Winning the tailgate since 1906

November 18, 2011 • 0
Pizza and hamburgers might not be New Haven’s only inventions. In a recent article for the Yale Alumni Magazine, Chief Research Archivist Judith Schiff traced the history of the tailgate all the way back to its birth in 1906. That fall, the first recorded instance of a tailgate appeared on Yale’s own fields at the »

Stark Naked: free love fuels reflection

November 11, 2011 • 0
“How do you stage a masturbation contest?” asked Hallie Cooper-Novack DRA ’12. “And not only how do you stage it, but how do you connect it to character? How do you make it real and not just a spectacle?” If you thought “Spring Awakening” was racy, think again. These questions are just some of the »

What lies beneath

October 28, 2011 • 6
The Grove Street Cemetery has plots for sale. Interested? We are. As Halloween approaches, the haunted and creepy take over. Fake cobwebs hide houses, inflatable witches cackle from windows and the shelves at Walgreens bleed candy corn and Reese’s pieces. We stock up on sugar, compare costumes and grow graveyards on our lawns. And in »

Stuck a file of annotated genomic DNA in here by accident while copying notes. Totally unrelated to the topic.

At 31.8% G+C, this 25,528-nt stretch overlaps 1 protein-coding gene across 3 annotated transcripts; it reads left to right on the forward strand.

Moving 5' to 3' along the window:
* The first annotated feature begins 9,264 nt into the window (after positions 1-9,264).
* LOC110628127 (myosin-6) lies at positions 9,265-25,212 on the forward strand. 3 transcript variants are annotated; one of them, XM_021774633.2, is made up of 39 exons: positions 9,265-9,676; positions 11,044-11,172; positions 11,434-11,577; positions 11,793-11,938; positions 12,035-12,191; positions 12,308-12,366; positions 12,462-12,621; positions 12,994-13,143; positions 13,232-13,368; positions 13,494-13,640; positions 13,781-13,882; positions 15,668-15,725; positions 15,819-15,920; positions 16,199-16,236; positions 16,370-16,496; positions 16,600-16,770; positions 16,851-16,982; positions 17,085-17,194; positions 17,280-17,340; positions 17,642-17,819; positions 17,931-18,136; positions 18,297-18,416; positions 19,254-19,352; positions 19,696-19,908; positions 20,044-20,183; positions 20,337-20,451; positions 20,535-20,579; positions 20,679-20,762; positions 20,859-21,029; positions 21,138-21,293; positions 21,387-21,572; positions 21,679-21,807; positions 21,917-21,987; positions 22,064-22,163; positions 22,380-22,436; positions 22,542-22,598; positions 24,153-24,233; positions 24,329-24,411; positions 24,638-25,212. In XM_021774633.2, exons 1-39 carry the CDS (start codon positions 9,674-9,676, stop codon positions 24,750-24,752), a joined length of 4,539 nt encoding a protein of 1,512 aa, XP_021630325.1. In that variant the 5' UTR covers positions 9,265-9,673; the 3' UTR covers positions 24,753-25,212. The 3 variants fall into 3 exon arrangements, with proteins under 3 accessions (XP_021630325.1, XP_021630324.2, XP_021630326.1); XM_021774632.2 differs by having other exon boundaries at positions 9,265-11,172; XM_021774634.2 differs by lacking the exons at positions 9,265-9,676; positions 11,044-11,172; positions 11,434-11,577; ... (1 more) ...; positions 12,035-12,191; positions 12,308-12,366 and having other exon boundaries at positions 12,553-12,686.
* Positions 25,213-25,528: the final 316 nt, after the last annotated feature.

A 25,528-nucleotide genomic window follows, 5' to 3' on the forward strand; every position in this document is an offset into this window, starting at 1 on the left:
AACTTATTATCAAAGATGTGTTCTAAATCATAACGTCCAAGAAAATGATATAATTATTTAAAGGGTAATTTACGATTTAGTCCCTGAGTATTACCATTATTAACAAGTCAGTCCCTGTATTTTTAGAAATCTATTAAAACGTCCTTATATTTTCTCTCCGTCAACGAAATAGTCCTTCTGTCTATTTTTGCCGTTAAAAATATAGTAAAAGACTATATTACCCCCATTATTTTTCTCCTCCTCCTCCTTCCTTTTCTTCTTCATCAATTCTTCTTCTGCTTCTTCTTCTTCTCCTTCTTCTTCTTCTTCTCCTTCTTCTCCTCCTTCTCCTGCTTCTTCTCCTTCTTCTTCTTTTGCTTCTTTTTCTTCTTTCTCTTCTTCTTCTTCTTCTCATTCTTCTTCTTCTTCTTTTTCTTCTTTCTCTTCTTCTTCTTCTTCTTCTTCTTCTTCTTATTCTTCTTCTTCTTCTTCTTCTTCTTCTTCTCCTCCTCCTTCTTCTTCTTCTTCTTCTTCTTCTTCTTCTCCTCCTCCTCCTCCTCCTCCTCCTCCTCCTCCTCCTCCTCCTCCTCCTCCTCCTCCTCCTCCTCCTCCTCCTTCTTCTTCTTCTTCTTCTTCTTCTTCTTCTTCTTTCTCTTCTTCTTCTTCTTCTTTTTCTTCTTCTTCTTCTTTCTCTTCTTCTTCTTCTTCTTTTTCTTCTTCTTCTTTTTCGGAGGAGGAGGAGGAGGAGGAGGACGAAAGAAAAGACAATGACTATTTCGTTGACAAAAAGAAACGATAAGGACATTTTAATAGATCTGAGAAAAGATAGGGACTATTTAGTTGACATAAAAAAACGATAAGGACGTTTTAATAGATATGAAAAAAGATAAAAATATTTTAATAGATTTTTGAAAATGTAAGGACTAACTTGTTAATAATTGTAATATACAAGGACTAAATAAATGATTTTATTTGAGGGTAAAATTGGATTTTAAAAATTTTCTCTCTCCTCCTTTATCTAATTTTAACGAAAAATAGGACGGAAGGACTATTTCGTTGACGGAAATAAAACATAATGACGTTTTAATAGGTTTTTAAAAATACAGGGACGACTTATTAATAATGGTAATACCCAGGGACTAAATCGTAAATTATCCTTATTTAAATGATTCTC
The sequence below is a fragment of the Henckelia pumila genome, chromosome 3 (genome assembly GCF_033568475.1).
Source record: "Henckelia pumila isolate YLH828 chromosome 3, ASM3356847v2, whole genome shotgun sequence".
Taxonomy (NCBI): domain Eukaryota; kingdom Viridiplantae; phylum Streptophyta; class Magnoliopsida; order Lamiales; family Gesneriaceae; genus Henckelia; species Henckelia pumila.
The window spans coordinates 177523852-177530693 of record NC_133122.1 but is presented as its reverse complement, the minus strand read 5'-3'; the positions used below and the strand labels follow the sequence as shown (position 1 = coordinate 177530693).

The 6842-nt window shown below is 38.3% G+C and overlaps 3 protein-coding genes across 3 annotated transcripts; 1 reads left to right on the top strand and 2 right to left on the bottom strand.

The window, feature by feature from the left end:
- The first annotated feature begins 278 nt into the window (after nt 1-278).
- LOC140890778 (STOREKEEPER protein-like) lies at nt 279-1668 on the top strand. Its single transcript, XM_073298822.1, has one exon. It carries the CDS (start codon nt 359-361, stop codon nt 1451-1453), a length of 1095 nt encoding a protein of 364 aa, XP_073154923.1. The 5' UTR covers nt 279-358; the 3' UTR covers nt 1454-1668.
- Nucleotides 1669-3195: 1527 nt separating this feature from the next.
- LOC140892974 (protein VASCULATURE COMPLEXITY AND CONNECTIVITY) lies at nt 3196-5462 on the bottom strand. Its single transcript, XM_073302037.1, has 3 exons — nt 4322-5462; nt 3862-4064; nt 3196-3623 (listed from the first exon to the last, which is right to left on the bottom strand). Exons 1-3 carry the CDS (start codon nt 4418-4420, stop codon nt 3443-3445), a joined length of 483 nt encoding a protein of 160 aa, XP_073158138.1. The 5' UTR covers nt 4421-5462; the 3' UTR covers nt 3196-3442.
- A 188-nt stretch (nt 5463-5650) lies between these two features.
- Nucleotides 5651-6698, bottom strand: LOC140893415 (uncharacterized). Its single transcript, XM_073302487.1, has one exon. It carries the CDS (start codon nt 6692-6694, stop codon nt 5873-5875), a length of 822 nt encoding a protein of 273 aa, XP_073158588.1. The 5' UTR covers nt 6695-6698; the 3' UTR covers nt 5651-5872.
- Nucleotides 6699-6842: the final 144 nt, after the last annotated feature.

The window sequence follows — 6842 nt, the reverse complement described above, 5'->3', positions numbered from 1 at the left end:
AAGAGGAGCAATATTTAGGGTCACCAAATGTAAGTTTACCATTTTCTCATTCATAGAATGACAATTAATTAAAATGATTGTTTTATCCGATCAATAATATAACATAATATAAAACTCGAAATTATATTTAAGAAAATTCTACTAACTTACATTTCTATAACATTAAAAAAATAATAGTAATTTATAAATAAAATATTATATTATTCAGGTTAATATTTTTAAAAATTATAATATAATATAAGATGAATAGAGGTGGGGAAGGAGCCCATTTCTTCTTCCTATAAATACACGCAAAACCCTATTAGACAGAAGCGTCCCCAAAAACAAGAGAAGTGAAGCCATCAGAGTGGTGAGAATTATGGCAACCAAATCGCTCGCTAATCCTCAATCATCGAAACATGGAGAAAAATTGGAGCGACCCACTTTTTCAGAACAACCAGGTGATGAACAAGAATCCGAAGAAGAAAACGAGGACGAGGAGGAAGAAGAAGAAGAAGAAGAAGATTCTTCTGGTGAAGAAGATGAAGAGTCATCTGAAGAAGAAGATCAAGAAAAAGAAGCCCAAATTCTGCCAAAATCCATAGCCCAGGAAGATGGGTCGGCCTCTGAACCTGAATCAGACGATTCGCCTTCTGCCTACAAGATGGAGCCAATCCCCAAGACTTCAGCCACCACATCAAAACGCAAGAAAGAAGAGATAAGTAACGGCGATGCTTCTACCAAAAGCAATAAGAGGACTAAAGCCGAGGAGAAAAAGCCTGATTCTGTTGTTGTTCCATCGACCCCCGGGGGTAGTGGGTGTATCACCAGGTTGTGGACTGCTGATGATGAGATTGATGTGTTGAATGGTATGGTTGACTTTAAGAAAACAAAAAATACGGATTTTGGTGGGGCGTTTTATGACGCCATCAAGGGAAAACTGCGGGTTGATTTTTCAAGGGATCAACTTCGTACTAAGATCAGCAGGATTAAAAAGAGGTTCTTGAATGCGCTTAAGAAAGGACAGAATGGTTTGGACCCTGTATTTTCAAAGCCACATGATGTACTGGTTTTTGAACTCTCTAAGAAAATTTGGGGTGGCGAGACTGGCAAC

“Sophomore Surprises” defy classification

October 21, 2011 • 0
Last Friday night, York Street was a scene. No, I don’t mean Toad’s. Keep going (does anyone even go to Jack Wills?), past Loria (even the hipsters had gone home by then), and arrive at 168 York Street Café: proudly advertised on its website as “one of the oldest gay bars in Connecticut” and “the »

Butterfly hunters, dentists and the history of the comic book

October 14, 2011 • 0
Spiderman never knew a certain Monsieur Jabot or Obadiah Oldbuck. But if he had, he would have thanked them. For these are the trailblazers who paved the way for Calvin and Hobbes, for X-Men and the Hulk. These are the heroes of our earliest comic books, now on display at Beinecke’s “Comic Inventions: The Pre-History »